Award-winning war correspondent Michael Hastings dies in Los Angeles car crash
The award-winning American war correspondent Michael Hastings, 33, died in a car crash in Los Angeles. Described as a "fearless journalist", the news of his death was announced by his employer Buzzfeed.
Hastings was also a contributing editor for Rolling Stone, and is perhaps best known for his cover profile of the then-supreme commander of the US army in Arfghanistan, General Stanley McChrystal. The unflinching article ended the General's career after it revealed his open criticisms of President Barack Obama, and won the 2010 Polk award for magazine reporting.
As an author, Hastings wrote about this experience in the book The Operators: The Wild and Terrifying Inside Story of America's War in Afghanistan. He also penned a memorial for his then-fiance, an aide worker who was killed in a Baghdad ambush in 2007, entitled I Lost My Love in Baghdad: A Modern War Story.
He leaves behind his wife, the writer Elise Jordan.
In a statement, Buzzfeed editor Ben Smith said: "We are shocked and devastated by the news that Michael Hastings is gone. Michael was a great, fearless journalist with an incredible instinct for the story, and a gift for finding ways to make his readers care about anything he covered from wars to politicians.
"He wrote stories that would otherwise have gone unwritten, and without him there are great stories that will go untold."
Rolling Stone managing editor Will Dana said: "Great reporters exude a certain kind of electricity. The sense that there are stories burning inside them, and that there's no higher calling or greater way to live life than to be always relentlessly trying to find and tell those stories.
"I'm sad that I'll never get to publish all the great stories that he was going to write, and sad that he won't be stopping by my office for any more short visits which would stretch for two or three completely engrossing hours. He will be missed."
Rolling Stone have also published a eulogy sent to them by Hastings' friend Matt Farwell, who worked as a co-reporter on some of his most recent work. In it he writes: "As a journalist, Michael specialized in speaking truth to power and laying it all out there. He was irascible in his reporting and sometimes/often/always infuriating in his writing: he lit a bright lamp for those who wanted to follow his example.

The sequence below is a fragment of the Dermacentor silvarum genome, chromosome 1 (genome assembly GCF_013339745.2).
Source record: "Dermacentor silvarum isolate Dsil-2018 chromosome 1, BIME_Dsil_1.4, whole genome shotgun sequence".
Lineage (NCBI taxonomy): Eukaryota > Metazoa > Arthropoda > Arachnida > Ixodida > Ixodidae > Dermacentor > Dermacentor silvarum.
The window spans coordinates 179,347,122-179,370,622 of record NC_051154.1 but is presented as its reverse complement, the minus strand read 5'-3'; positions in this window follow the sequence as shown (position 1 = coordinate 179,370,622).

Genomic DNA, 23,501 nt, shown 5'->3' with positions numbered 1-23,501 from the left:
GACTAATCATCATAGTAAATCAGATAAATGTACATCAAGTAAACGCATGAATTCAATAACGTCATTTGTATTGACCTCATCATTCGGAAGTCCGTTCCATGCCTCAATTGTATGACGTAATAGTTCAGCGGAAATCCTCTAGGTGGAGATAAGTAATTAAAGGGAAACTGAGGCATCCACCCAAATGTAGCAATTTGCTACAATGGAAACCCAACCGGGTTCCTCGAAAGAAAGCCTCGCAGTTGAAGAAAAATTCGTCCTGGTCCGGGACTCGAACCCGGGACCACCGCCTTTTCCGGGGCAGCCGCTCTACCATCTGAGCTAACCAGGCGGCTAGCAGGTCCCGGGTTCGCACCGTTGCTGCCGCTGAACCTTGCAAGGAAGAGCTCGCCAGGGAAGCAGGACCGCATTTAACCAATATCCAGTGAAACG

"Michael was no stranger to trying to make sense this kind of tragedy nor was he unfamiliar the emptiness felt in the wake of a senseless, random death. After all, he'd already learned about it the only way he ever deemed acceptable for a non hack: first-hand. In the course of his reporting he figured this lesson out again and again in Iraq, Afghanistan and in the United States, and part of his passion stemmed from a desire to make everyone else wake the fuck up and realize the value of the life we're living.
"He did: He always sought out the hard stories, pushed for the truth, let it all hang out on the page. Looking back on the past ten years is tough for anyone, but looking back on Michael's past ten years and you begin to understand how passionate and dedicated to this work he was, a passion that was only equaled by his dedication to his family and friends, and how much more he lived in thirty-three years than most people live in a lifetime. That's part of what makes this all so tough: exiting, he leaves us all with little more than questions and a blank sheet of paper. Maybe that's a challenge to continue to use it to write the truth. I hope we can live up to that. He was a great friend and I will miss him terribly."
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